"There is a clearly recognizable process in my testimony that can be duplicated."
"There is a clearly recognizable process in my testimony that can be duplicated." (iStock | Track5)

Every day people from around the world message me with questions about life, theology, God and more.

Inevitably, the No. 1 question I get is, "Chris, why did you become a Christian?" This is usually followed by some derivation of the following statement: "... because my son (daughter, mother, father, friend, co-worker and so on) says he is an atheist and I don't know how to talk to him about God."

Don't get me started on the church's current failure to train the body how to address this issue. Shameless plug: Check out my book Prove It: The Art and Science of Understanding and Articulating Why You Believe What You Believe if you're looking for strategic communication techniques and a general understanding of the arguments for the existence of God, the deity of Christ and the reliability of Scripture.

As for my personal testimony, I have, historically, just sent people to one of several interviews in which I have spoken about my transformation. This morning, however, something struck me. There is a clearly recognizable process in my testimony that can be duplicated. So while the testimony itself is a long process, I can break it down into three simple steps for you here.

  1. The first point that caught my attention was the life of those who truly cared about others, who lived their lives as if God really existed. Their character and actions spoke to His tangible presence in their lives. Everything they did (or didn't do), was based on their relationship with God and they let me know that God was the reason when I asked.
  2. The second element was study. I always had an idea of what Christianity was, but I had never paid much attention to it, likely because the people who professed it rarely spoke about it. The few that I had seen speak regularly about it were so rare that they just seemed like oddballs. I had never seen Christian belief lived out so totally that I could see Christianity as a complete worldview. It wasn't until I was 25 that I began studying the things of God. Once I really began to listen, I began to see the deep truths within Scripture. Don't get me wrong, I still kept on my skeptic's hat, but I decided to consider some of its claims.
  3. Most importantly, after a lifetime of receiving pain from, and inflicting pain on, this world and its inhabitants, I became so utterly convinced of my sinful nature that I could no longer deny the need for a Lord and Savior.

An interesting pattern arises when you look closer into this story. The first thing that spoke to me was the lives of those around me—the character witness of Christians. Assisi is famous for saying that we should "preach the gospel always, and if necessary, use words." The statement itself is problematic (as it is always necessary to use words), but his emphasis on the need for character is spot on.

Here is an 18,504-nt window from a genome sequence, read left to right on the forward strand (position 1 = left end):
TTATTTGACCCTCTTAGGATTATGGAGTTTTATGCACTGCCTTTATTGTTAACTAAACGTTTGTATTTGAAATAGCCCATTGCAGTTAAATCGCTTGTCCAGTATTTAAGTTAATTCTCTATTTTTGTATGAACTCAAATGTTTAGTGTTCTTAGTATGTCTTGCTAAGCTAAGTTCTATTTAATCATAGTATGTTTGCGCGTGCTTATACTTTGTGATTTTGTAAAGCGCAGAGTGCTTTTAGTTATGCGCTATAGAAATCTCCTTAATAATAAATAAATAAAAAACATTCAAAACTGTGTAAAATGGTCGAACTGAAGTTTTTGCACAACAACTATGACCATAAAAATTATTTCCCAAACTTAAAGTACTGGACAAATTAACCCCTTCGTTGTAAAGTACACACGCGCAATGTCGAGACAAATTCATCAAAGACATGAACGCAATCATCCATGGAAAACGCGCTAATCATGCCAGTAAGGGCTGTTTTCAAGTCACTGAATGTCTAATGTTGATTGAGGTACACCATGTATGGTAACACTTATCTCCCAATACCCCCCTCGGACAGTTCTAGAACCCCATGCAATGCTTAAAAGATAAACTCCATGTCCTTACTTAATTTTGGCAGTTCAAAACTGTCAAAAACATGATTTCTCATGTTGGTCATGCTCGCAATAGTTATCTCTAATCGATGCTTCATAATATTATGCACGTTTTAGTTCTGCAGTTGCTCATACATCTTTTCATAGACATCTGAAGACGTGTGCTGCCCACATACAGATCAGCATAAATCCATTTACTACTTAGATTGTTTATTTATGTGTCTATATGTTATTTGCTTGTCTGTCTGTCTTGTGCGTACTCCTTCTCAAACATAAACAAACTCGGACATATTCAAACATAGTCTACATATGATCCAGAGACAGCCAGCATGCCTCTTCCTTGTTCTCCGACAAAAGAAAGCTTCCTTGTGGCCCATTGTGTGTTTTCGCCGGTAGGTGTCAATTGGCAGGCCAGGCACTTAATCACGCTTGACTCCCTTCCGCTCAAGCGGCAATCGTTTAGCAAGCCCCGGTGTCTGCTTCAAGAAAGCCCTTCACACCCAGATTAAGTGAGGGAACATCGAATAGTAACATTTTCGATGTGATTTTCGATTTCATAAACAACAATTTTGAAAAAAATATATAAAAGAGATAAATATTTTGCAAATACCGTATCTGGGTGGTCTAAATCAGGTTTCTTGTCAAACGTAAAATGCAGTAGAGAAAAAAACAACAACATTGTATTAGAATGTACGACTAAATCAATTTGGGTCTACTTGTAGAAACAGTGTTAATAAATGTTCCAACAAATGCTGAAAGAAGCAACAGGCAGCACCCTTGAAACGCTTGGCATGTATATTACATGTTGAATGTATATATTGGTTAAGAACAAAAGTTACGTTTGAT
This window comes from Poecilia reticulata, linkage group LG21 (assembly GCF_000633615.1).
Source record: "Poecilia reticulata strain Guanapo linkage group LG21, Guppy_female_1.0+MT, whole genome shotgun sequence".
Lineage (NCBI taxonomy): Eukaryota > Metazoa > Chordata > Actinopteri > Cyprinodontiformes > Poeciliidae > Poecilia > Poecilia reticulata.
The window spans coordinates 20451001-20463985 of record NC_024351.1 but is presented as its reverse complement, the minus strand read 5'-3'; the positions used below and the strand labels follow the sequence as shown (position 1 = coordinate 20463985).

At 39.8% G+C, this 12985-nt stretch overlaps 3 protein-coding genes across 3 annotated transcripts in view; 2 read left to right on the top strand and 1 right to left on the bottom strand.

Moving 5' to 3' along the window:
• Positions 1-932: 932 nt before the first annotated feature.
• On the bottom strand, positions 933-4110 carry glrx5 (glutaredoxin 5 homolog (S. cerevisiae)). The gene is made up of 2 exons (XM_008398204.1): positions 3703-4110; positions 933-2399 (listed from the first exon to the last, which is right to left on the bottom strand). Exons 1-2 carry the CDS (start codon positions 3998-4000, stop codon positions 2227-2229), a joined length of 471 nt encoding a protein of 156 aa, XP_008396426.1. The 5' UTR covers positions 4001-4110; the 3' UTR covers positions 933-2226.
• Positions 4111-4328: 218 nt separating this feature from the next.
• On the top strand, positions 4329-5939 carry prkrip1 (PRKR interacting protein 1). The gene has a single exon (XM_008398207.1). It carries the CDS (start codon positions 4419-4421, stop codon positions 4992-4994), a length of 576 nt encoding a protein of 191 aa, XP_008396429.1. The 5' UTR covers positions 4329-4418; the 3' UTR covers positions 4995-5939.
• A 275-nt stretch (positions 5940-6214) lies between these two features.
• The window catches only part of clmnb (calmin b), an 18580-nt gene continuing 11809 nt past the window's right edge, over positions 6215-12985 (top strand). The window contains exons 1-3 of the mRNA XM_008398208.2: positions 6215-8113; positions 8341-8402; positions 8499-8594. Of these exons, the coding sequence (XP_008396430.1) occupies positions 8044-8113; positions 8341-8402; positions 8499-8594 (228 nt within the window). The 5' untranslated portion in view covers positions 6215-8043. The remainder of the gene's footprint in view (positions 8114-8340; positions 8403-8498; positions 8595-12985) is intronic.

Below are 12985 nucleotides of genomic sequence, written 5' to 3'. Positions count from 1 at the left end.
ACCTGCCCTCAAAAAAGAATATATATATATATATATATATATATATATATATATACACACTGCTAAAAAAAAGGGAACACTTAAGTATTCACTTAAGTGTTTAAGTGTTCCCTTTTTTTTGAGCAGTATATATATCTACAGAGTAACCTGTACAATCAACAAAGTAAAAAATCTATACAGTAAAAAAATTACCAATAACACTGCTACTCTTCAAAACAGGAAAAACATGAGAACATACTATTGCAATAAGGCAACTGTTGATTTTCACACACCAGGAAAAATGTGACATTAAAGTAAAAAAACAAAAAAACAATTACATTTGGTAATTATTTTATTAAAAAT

Likewise, it has also been said that people won't care what you know until they know that you care. We are overwhelmed by information, to the tune of roughly 34 gigabytes of data per day. We have to make decisions about which information paths we choose to listen to and consider.

It was not until I knew they cared that I cared what they knew. Then I began to want to know what they knew. Of all the data being thrown at me daily, I decided to listen to their voices. I listened to what they had to say and what their God had to say.

I began listening to the Word of God—spoken through His people and occasionally directly through His Bible. Once this happened, it was game over. It wasn't that I would read about sin and felt like I needed to repent or perish. It was that as I got closer to God and His Word and His people, I began to see the contrasting sin in my own life—His holiness to my worldliness. In truth, the actions that I had been committing were no worse than the actions from my past. The difference was not the degree of my sin. The difference was my proximity to Him.

Closing Thoughts

So there you have it: one way to reach the unreachable.

1. Let your actions shout from the rooftops. Let people see that God is good and He really is the way, the truth and the life.

2. Help people find truth when they are ready. Guide them when they are willing to be guided.

3. Watch God be God. As they get closer to Him, they won't be able to avoid their need for Christ!

Chris Townsend spent the first 26 years of his life as an atheist. He now leverages that background to help reach the lost and disciple the found. He has studied supply chain management & business information systems at Texas Christian University, theology at Christ for the Nations Institute (CFNI), church history at Liberty University, and apologetics at Biola. Chris is the president of Redeemed Royalty Ministries, a professor at Christ for the Nations Institute, and an itinerant apologist for weignitelove.org. Chris has written several books including Prove It: The Art and Science of Understanding and Articulating Why You Believe What You Believe and Ekklesia Rising: The Organization Formerly Known as Church. Connect with Chris at redeemedroyalty.org.

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